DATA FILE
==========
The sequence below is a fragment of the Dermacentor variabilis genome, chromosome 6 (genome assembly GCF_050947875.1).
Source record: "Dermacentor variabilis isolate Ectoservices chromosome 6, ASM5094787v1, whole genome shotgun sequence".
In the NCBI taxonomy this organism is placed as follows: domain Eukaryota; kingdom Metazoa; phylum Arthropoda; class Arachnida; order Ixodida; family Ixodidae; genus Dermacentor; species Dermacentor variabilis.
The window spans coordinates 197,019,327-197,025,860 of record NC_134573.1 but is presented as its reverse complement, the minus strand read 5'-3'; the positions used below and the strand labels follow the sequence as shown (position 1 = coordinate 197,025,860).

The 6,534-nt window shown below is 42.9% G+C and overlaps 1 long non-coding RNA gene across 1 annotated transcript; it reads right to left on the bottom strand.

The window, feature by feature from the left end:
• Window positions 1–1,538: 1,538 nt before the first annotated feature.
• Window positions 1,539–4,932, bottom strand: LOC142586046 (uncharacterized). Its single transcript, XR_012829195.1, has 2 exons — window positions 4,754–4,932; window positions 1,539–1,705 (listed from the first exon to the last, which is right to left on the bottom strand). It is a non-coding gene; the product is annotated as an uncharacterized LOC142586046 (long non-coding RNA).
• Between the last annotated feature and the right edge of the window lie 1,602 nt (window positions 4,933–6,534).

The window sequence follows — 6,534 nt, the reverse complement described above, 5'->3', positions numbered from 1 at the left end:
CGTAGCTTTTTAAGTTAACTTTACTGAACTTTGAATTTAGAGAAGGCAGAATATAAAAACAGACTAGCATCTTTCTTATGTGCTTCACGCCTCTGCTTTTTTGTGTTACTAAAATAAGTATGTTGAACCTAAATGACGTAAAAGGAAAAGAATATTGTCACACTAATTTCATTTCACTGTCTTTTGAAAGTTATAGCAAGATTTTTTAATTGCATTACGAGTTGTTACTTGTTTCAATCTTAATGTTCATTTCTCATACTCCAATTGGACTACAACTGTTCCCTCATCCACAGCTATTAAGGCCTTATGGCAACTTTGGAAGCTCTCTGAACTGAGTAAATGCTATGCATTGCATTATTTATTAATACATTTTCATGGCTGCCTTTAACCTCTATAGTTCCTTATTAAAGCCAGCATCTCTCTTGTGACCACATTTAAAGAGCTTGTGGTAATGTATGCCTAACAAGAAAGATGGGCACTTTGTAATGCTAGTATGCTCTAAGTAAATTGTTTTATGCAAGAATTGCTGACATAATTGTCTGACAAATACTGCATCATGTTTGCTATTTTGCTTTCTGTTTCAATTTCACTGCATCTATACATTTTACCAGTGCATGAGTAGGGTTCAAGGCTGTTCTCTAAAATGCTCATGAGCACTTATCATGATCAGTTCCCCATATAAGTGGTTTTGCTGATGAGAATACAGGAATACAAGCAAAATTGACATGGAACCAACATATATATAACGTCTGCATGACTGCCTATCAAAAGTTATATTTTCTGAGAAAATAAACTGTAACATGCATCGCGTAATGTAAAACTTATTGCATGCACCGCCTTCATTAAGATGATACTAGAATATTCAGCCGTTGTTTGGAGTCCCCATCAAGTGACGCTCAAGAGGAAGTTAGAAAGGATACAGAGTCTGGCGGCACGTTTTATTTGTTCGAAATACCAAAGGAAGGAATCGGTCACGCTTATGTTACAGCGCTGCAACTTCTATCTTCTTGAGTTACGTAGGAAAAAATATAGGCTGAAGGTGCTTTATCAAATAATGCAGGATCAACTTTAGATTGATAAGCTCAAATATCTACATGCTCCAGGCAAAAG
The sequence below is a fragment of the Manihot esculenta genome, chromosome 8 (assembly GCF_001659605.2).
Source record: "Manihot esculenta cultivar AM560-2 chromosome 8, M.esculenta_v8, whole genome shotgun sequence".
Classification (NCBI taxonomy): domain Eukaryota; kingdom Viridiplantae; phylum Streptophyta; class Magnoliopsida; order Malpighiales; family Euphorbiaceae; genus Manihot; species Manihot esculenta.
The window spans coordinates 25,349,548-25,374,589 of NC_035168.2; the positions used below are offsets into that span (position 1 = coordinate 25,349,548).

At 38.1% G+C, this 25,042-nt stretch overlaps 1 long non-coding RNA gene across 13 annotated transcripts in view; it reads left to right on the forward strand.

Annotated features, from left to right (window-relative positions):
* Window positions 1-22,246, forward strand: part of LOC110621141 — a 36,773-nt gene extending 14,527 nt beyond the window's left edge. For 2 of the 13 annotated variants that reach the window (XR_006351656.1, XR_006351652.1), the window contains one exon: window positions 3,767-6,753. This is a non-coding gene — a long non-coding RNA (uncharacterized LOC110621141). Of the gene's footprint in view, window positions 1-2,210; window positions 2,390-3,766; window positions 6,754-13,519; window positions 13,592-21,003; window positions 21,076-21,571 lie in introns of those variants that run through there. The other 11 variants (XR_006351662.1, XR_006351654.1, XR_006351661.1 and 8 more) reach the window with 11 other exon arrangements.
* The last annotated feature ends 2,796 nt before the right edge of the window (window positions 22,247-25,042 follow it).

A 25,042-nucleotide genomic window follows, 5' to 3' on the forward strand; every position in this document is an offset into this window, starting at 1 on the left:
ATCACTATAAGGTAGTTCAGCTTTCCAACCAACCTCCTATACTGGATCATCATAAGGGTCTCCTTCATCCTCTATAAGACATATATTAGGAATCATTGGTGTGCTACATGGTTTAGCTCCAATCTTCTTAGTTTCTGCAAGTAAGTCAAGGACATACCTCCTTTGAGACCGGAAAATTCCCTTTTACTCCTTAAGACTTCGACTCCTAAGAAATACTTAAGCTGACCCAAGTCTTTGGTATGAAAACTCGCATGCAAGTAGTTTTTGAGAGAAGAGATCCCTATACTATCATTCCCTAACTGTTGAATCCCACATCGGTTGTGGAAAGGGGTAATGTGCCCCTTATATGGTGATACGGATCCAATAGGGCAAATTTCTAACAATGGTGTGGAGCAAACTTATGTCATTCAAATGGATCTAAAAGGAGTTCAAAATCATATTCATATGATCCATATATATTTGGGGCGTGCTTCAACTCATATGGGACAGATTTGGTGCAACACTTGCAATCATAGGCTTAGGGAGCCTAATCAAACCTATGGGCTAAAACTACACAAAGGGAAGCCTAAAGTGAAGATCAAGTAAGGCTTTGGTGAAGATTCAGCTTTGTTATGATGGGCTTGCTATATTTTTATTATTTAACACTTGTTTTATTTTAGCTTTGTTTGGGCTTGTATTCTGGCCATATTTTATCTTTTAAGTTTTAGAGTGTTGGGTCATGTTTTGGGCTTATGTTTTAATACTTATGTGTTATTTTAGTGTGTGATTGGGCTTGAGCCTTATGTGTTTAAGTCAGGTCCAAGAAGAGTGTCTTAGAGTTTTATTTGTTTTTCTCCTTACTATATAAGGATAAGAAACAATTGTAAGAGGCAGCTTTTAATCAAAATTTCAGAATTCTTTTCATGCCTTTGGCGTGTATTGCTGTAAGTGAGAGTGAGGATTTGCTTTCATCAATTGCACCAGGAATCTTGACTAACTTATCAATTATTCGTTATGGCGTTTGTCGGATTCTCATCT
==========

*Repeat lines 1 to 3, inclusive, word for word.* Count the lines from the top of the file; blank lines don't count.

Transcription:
The sequence below is a fragment of the Dermacentor variabilis genome, chromosome 6 (genome assembly GCF_050947875.1).
Source record: "Dermacentor variabilis isolate Ectoservices chromosome 6, ASM5094787v1, whole genome shotgun sequence".
In the NCBI taxonomy this organism is placed as follows: domain Eukaryota; kingdom Metazoa; phylum Arthropoda; class Arachnida; order Ixodida; family Ixodidae; genus Dermacentor; species Dermacentor variabilis.